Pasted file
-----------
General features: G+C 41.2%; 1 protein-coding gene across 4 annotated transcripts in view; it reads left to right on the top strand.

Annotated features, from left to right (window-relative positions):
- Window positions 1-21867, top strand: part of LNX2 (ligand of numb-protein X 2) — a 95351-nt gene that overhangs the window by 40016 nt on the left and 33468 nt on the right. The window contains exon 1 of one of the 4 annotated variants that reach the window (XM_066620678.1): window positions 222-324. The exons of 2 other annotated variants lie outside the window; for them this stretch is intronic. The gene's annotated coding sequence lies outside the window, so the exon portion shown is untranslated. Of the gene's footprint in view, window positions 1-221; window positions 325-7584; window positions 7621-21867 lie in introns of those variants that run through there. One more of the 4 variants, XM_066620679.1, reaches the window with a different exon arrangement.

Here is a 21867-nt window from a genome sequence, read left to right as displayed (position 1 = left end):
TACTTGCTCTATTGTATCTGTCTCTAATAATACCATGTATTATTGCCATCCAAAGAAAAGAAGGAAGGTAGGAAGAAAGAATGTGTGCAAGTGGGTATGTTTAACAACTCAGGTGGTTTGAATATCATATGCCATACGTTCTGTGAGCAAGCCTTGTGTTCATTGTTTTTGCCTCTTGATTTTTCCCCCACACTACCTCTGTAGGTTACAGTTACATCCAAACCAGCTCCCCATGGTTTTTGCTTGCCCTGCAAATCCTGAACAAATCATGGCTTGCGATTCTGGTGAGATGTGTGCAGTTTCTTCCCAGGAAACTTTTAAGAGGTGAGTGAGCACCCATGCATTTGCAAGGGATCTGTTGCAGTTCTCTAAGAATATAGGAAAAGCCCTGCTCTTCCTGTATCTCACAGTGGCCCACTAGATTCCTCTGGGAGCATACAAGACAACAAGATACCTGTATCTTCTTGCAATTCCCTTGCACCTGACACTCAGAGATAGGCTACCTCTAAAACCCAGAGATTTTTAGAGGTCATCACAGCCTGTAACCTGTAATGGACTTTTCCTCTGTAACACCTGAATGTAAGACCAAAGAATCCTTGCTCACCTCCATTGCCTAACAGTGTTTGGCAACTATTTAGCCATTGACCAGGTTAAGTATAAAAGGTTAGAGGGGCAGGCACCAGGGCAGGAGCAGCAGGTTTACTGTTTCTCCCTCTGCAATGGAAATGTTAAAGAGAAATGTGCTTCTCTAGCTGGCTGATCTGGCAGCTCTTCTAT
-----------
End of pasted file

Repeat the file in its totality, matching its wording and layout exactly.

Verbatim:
General features: G+C 41.2%; 1 protein-coding gene across 4 annotated transcripts in view; it reads left to right on the top strand.

Annotated features, from left to right (window-relative positions):
- Window positions 1-21867, top strand: part of LNX2 (ligand of numb-protein X 2) — a 95351-nt gene that overhangs the window by 40016 nt on the left and 33468 nt on the right. The window contains exon 1 of one of the 4 annotated variants that reach the window (XM_066620678.1): window positions 222-324. The exons of 2 other annotated variants lie outside the window; for them this stretch is intronic. The gene's annotated coding sequence lies outside the window, so the exon portion shown is untranslated. Of the gene's footprint in view, window positions 1-221; window positions 325-7584; window positions 7621-21867 lie in introns of those variants that run through there. One more of the 4 variants, XM_066620679.1, reaches the window with a different exon arrangement.

Here is a 21867-nt window from a genome sequence, read left to right as displayed (position 1 = left end):
TACTTGCTCTATTGTATCTGTCTCTAATAATACCATGTATTATTGCCATCCAAAGAAAAGAAGGAAGGTAGGAAGAAAGAATGTGTGCAAGTGGGTATGTTTAACAACTCAGGTGGTTTGAATATCATATGCCATACGTTCTGTGAGCAAGCCTTGTGTTCATTGTTTTTGCCTCTTGATTTTTCCCCCACACTACCTCTGTAGGTTACAGTTACATCCAAACCAGCTCCCCATGGTTTTTGCTTGCCCTGCAAATCCTGAACAAATCATGGCTTGCGATTCTGGTGAGATGTGTGCAGTTTCTTCCCAGGAAACTTTTAAGAGGTGAGTGAGCACCCATGCATTTGCAAGGGATCTGTTGCAGTTCTCTAAGAATATAGGAAAAGCCCTGCTCTTCCTGTATCTCACAGTGGCCCACTAGATTCCTCTGGGAGCATACAAGACAACAAGATACCTGTATCTTCTTGCAATTCCCTTGCACCTGACACTCAGAGATAGGCTACCTCTAAAACCCAGAGATTTTTAGAGGTCATCACAGCCTGTAACCTGTAATGGACTTTTCCTCTGTAACACCTGAATGTAAGACCAAAGAATCCTTGCTCACCTCCATTGCCTAACAGTGTTTGGCAACTATTTAGCCATTGACCAGGTTAAGTATAAAAGGTTAGAGGGGCAGGCACCAGGGCAGGAGCAGCAGGTTTACTGTTTCTCCCTCTGCAATGGAAATGTTAAAGAGAAATGTGCTTCTCTAGCTGGCTGATCTGGCAGCTCTTCTAT